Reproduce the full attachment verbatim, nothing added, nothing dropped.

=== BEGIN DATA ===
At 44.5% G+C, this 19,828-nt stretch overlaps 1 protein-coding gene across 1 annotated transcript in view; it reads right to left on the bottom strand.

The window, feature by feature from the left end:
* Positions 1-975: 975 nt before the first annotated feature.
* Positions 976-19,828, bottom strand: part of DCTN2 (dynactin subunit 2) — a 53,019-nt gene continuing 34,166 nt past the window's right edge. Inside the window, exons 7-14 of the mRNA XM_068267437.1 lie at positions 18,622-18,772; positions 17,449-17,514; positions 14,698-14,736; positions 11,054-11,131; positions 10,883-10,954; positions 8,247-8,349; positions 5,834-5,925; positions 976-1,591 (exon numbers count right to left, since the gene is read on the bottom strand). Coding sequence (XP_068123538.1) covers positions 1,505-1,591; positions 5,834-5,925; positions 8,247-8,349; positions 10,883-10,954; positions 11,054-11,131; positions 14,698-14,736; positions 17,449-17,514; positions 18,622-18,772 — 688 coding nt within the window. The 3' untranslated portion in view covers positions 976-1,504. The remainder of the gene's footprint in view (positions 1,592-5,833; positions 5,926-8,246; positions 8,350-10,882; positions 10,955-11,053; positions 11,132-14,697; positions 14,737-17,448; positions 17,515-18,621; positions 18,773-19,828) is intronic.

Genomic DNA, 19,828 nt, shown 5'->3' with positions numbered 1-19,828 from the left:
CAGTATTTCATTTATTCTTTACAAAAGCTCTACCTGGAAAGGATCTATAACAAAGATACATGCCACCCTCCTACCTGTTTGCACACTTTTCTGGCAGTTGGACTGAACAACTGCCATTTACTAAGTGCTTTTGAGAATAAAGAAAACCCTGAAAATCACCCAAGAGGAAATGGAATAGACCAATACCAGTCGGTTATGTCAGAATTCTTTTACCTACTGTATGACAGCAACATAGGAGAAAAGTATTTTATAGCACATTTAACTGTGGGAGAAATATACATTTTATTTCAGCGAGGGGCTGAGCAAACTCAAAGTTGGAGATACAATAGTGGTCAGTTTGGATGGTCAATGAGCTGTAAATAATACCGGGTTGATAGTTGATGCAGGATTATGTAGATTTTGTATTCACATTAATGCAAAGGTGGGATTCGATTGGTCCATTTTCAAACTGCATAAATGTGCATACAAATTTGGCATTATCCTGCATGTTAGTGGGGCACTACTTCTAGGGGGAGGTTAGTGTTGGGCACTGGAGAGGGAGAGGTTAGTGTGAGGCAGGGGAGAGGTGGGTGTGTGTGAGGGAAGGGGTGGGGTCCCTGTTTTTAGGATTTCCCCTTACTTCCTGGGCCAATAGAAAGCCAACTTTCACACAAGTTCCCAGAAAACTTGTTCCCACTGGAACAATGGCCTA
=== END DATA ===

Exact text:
At 44.5% G+C, this 19,828-nt stretch overlaps 1 protein-coding gene across 1 annotated transcript in view; it reads right to left on the bottom strand.

The window, feature by feature from the left end:
* Positions 1-975: 975 nt before the first annotated feature.
* Positions 976-19,828, bottom strand: part of DCTN2 (dynactin subunit 2) — a 53,019-nt gene continuing 34,166 nt past the window's right edge. Inside the window, exons 7-14 of the mRNA XM_068267437.1 lie at positions 18,622-18,772; positions 17,449-17,514; positions 14,698-14,736; positions 11,054-11,131; positions 10,883-10,954; positions 8,247-8,349; positions 5,834-5,925; positions 976-1,591 (exon numbers count right to left, since the gene is read on the bottom strand). Coding sequence (XP_068123538.1) covers positions 1,505-1,591; positions 5,834-5,925; positions 8,247-8,349; positions 10,883-10,954; positions 11,054-11,131; positions 14,698-14,736; positions 17,449-17,514; positions 18,622-18,772 — 688 coding nt within the window. The 3' untranslated portion in view covers positions 976-1,504. The remainder of the gene's footprint in view (positions 1,592-5,833; positions 5,926-8,246; positions 8,350-10,882; positions 10,955-11,053; positions 11,132-14,697; positions 14,737-17,448; positions 17,515-18,621; positions 18,773-19,828) is intronic.

Genomic DNA, 19,828 nt, shown 5'->3' with positions numbered 1-19,828 from the left:
CAGTATTTCATTTATTCTTTACAAAAGCTCTACCTGGAAAGGATCTATAACAAAGATACATGCCACCCTCCTACCTGTTTGCACACTTTTCTGGCAGTTGGACTGAACAACTGCCATTTACTAAGTGCTTTTGAGAATAAAGAAAACCCTGAAAATCACCCAAGAGGAAATGGAATAGACCAATACCAGTCGGTTATGTCAGAATTCTTTTACCTACTGTATGACAGCAACATAGGAGAAAAGTATTTTATAGCACATTTAACTGTGGGAGAAATATACATTTTATTTCAGCGAGGGGCTGAGCAAACTCAAAGTTGGAGATACAATAGTGGTCAGTTTGGATGGTCAATGAGCTGTAAATAATACCGGGTTGATAGTTGATGCAGGATTATGTAGATTTTGTATTCACATTAATGCAAAGGTGGGATTCGATTGGTCCATTTTCAAACTGCATAAATGTGCATACAAATTTGGCATTATCCTGCATGTTAGTGGGGCACTACTTCTAGGGGGAGGTTAGTGTTGGGCACTGGAGAGGGAGAGGTTAGTGTGAGGCAGGGGAGAGGTGGGTGTGTGTGAGGGAAGGGGTGGGGTCCCTGTTTTTAGGATTTCCCCTTACTTCCTGGGCCAATAGAAAGCCAACTTTCACACAAGTTCCCAGAAAACTTGTTCCCACTGGAACAATGGCCTA